Usually when people run in the corrupt Twitterloin / Civic Center / Tenderloin area, it’s because they’re either victims or perpetrators, right?
So just jogging around for fun, well, that’s something new I think.
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All the deets from the oldest and largest law school in the West:
“Purpose: To encourage healthy living and life balance through regular athletic activity; to promote a positive image of UC Hastings to the larger Bay Area community through involvement in charity runs; and to foster a sense of community at UC Hastings”
I’ll tell you, the “average,” the typical user of Masonic will in no way benefit from spending eight figures worth of taxpayer dollars on a 3000 foot stretch of Masonic betwixt Fell and the new City Target Store up on Mervyn’s Heights at Geary.
And that’s sort of funny ’cause this recently-greenlighted project was billed as being “accommodating” to “all users,” as something that would benefit all.
Now myself, perhaps I’ll end up benefiting from the changes, we’ll see. But I live too close to Masonic to feel right about advocating ‘n stuff. Seems selfish. (I’ll tell you, I sure feel sorry for those living in the West Bay, out there in the Fog Belt.)
But you, if you use Masonic to get from one place or another, you’re going to be fucked during the AM and PM drives. That’ll also include car drivers, and passengers, and bus drivers and passengers, etc. Cyclists will benefit but for peds, well, it won’t really matter. Abutting property owners will probably appreciate the new trees on the new useless medians. And that’s about it.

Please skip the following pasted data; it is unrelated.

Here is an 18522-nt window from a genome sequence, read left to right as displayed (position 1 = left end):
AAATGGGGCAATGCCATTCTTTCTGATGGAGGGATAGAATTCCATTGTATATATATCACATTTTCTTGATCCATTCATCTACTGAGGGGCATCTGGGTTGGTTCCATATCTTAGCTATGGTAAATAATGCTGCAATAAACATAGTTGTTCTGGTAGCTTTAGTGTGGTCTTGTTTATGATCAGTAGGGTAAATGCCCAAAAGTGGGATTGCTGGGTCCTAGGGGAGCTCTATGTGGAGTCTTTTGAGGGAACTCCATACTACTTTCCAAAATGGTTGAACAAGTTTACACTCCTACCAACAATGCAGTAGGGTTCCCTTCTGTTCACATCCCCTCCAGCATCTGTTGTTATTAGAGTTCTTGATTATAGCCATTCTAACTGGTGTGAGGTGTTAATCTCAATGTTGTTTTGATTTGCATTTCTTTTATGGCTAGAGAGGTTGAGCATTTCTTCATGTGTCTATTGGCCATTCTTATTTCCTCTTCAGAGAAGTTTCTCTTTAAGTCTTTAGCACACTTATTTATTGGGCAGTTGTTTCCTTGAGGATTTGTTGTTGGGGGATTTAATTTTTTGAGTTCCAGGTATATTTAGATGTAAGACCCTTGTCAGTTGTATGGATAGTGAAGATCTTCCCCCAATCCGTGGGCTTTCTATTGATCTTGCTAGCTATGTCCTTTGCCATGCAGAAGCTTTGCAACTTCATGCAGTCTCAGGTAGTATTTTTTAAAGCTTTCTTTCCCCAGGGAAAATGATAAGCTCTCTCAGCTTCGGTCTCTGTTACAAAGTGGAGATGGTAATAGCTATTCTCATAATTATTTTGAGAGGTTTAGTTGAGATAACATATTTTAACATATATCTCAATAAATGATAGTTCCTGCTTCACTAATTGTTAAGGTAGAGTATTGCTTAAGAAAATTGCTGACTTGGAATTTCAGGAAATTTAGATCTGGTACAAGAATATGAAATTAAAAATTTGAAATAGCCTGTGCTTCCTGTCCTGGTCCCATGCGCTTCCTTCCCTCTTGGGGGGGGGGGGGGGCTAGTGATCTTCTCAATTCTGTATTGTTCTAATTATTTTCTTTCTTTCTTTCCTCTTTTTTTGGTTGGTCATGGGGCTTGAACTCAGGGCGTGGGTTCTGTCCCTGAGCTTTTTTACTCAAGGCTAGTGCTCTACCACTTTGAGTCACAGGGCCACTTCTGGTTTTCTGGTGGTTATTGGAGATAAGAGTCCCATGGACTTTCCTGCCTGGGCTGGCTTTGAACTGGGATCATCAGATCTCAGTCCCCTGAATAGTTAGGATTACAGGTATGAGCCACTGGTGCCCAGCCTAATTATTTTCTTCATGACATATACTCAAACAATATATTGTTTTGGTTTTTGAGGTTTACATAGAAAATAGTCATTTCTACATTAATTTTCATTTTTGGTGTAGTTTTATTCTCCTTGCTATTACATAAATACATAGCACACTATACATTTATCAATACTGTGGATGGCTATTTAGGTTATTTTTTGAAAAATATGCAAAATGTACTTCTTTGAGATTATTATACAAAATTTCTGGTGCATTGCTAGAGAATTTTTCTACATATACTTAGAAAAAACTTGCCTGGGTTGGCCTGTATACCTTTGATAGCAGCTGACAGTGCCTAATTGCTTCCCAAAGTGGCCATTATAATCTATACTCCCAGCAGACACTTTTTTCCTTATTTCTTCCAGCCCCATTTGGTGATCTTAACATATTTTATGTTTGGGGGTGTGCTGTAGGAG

Where all the traffic will go during the morning and evening drives, well, we’ll see.
Anyway, here’s the latest:
Joshua Calder was pretty drunk when he killed Nils Linke, but the other driver, the one who killed the purported “jaywalking” ped, wasn’t he DUI as well? (I’ll point out that both these deaths happened outside of the rush hours.)
Anyway, here are some more deets from the rebel forces:
IDK, I think this dude’s court-appointed mouthpiece would be happier if dude hadn’t turned off Find My iPhone before negotiating the $180 finder’s fee.
“Uploaded on Jul 10, 2013
A friend of mine dropped her phone. This guy found it, and demanded $180 to get it back after disabling ‘Find My iPhone’. The police agreed to set up the sting. The guy you see from the back in the hat is the undercover cop. He goes to pay the guy and the three others move in. Especially notice the one flick out his baton. At this point, I am asked to stop filming, but allowed to continue after informing the officer of my rights. He only asked I moved a little down the block, which I complied with.
UCSF is finally getting off its ass and doing something about all those eucalyptus trees and this is the response?
I cry foul.
Now, leaving aside the fact that the Mount Sutro “cloud forest” aint a cloud forest and it aint a forest* neither, UCSF does stuff.
What do the whiny millionaire NIMBY neighbors of UCSF do? Nothing.
Of course, there are impoverished hippies who similarly oppose UCSF doing anything to manage this area, so I’m going to look into this when I can.
But the assumption is:
WHY SHOULDN’T UCSF BE ABLE TO MANAGE ITS LAND?
See? UCSF does stuff. What do YOU do?
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To Be Continued…
*What is it really? A stand, a grove, a wood? (Which is the most insulting?) Alls I know is that Christopher Robin used to play in the Hundred Acre Wood, not the Hundred Acre Forest, right?